The Iowa Department of Revenue is taxing jack-o'-lanterns this Halloween.

The new department policy was implemented after officials decided that pumpkins are used primarily for Halloween decorations, not food, and should be taxed, said Renee Mulvey, the department's spokeswoman.

"We made the change because we wanted the sales tax law to match what we thought the predominant use was," Mulvey said. "We thought the predominant use was for decorations or jack-o'-lanterns."

Previously, pumpkins had been considered an edible squash and exempted from the tax. The department ruled this year that pumpkins are taxable — with some exceptions — if they are advertised for use as jack-'o-lanterns or decorations.

Iowans planning to eat pumpkins can still get a tax exemption if they fill out a form.

The new policy, published in the department's September newsletter, has some pumpkin farmers feeling tricked this Halloween.

"I don't mind paying taxes, but let's get real here, people," said Bob Kautz, owner of the Buffalo Pumpkin Patch in Buffalo, about eight miles west of Davenport.

Kautz, who has owned his farm for seven years, was particularly dismayed with the notion of requiring customers to fill out a form verifying that they planned to eat the pumpkins they were buying.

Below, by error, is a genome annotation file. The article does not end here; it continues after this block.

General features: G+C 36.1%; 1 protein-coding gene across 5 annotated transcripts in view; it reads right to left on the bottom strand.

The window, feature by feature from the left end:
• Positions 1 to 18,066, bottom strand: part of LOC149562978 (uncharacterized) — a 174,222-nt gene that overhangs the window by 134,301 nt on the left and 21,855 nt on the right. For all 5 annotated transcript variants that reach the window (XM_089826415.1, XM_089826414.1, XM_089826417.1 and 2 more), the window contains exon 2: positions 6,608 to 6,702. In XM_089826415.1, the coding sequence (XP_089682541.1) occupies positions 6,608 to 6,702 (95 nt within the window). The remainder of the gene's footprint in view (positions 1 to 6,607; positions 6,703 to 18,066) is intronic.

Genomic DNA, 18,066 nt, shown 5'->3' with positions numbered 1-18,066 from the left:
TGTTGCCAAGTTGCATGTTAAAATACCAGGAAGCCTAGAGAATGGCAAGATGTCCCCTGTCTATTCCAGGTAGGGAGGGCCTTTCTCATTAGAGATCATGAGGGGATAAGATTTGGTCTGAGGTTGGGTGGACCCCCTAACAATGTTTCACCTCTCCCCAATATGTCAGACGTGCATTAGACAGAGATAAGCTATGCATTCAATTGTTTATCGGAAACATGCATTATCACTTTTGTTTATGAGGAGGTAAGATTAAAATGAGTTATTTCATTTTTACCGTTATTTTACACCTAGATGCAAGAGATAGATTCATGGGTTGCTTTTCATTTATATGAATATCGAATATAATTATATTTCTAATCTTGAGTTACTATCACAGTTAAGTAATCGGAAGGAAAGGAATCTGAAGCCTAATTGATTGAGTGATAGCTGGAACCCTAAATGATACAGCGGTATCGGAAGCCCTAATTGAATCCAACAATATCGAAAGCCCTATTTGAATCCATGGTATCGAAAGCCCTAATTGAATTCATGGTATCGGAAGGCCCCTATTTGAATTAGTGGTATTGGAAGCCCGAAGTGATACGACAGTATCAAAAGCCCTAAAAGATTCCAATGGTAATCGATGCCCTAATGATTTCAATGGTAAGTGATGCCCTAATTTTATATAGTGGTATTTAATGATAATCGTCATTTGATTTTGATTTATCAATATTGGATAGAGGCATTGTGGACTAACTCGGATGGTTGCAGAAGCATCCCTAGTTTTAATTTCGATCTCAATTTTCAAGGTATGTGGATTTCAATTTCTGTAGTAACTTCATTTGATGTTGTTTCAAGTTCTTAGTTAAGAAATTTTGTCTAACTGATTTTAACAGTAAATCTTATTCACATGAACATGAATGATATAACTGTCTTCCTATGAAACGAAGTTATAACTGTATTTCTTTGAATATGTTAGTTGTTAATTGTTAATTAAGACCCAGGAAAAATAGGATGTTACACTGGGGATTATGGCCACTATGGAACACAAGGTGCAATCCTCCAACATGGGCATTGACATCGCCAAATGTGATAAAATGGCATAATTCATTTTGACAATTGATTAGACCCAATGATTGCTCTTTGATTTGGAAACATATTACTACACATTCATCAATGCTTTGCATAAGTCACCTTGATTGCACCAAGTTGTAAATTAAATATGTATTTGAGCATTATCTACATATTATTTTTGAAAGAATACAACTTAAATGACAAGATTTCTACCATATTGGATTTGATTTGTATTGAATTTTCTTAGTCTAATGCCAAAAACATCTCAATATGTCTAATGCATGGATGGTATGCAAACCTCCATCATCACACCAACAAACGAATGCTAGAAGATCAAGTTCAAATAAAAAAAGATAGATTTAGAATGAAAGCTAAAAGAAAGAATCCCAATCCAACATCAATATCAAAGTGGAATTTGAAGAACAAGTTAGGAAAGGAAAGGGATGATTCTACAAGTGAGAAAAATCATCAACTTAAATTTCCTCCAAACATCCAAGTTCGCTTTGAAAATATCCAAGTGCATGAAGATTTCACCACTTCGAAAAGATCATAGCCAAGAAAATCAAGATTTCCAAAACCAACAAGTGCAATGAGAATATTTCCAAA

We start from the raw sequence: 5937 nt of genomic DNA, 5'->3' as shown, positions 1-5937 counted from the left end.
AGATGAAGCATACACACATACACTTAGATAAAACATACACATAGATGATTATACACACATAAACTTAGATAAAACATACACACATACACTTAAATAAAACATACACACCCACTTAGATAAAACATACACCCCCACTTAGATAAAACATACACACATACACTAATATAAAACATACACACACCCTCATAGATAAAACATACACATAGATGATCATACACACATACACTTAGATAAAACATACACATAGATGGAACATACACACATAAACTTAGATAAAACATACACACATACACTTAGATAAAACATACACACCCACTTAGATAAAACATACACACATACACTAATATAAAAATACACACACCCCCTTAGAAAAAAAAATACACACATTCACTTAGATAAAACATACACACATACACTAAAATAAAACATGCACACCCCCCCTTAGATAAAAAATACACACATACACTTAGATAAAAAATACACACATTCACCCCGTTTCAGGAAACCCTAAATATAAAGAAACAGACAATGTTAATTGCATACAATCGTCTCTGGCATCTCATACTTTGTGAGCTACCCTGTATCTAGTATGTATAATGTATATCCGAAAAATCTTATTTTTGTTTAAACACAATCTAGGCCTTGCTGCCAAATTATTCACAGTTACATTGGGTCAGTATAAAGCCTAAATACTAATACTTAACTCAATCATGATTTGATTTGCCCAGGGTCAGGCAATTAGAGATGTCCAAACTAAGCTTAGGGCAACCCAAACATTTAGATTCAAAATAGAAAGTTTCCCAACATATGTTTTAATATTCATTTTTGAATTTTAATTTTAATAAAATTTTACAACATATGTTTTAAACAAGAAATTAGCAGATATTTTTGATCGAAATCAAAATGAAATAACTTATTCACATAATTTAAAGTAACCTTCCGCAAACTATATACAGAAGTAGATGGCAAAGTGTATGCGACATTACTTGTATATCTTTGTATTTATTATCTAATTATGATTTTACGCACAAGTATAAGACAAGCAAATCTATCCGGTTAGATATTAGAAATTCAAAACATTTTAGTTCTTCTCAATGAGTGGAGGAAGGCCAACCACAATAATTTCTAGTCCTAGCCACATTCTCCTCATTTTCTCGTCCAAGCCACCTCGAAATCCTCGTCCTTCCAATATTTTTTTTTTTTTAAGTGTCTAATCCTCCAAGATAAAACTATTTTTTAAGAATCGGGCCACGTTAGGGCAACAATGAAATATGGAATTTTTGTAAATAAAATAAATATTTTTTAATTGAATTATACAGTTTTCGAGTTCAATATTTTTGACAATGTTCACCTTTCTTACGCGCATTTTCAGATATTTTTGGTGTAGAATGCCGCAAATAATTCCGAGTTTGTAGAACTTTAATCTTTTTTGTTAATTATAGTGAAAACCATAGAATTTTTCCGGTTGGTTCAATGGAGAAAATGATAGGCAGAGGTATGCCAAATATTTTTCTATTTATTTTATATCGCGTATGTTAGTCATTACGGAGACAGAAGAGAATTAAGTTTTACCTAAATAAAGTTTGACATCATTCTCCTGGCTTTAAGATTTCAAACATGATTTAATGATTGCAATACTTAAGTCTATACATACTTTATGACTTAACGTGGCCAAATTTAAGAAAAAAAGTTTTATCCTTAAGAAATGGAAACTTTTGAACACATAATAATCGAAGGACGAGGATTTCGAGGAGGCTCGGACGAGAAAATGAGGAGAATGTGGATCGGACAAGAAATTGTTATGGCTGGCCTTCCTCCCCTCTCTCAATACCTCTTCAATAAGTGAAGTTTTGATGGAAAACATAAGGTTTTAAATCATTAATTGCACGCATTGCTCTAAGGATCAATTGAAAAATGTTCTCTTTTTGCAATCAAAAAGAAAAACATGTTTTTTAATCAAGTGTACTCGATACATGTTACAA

"It's another crazy, crazy, stupid thing," he said.

Kautz said he will estimate how many pumpkins were bought for non-food purposes, and then will send the tax on that amount to the revenue department.

"It gets unfeasible for people to have small businesses," he said.

Danny Carroll, who owns Carroll's Pumpkin Farm in Grinnell with his wife, said he will have to pay the sales tax out of profits.

"Essentially, they just reduced our income by 6 percent," he said. "It's too bad, but it's not surprising."

Other Iowa pumpkin sellers also expressed confusion about the new policy. Some, like Carroll, said they were unaware of it. A few said they have been charging the tax this Halloween season and few customers have complained. None said they are asking customers to fill out the tax-exemption certificate.

Mulvey said department officials don't know how much extra revenue to expect from the pumpkin tax.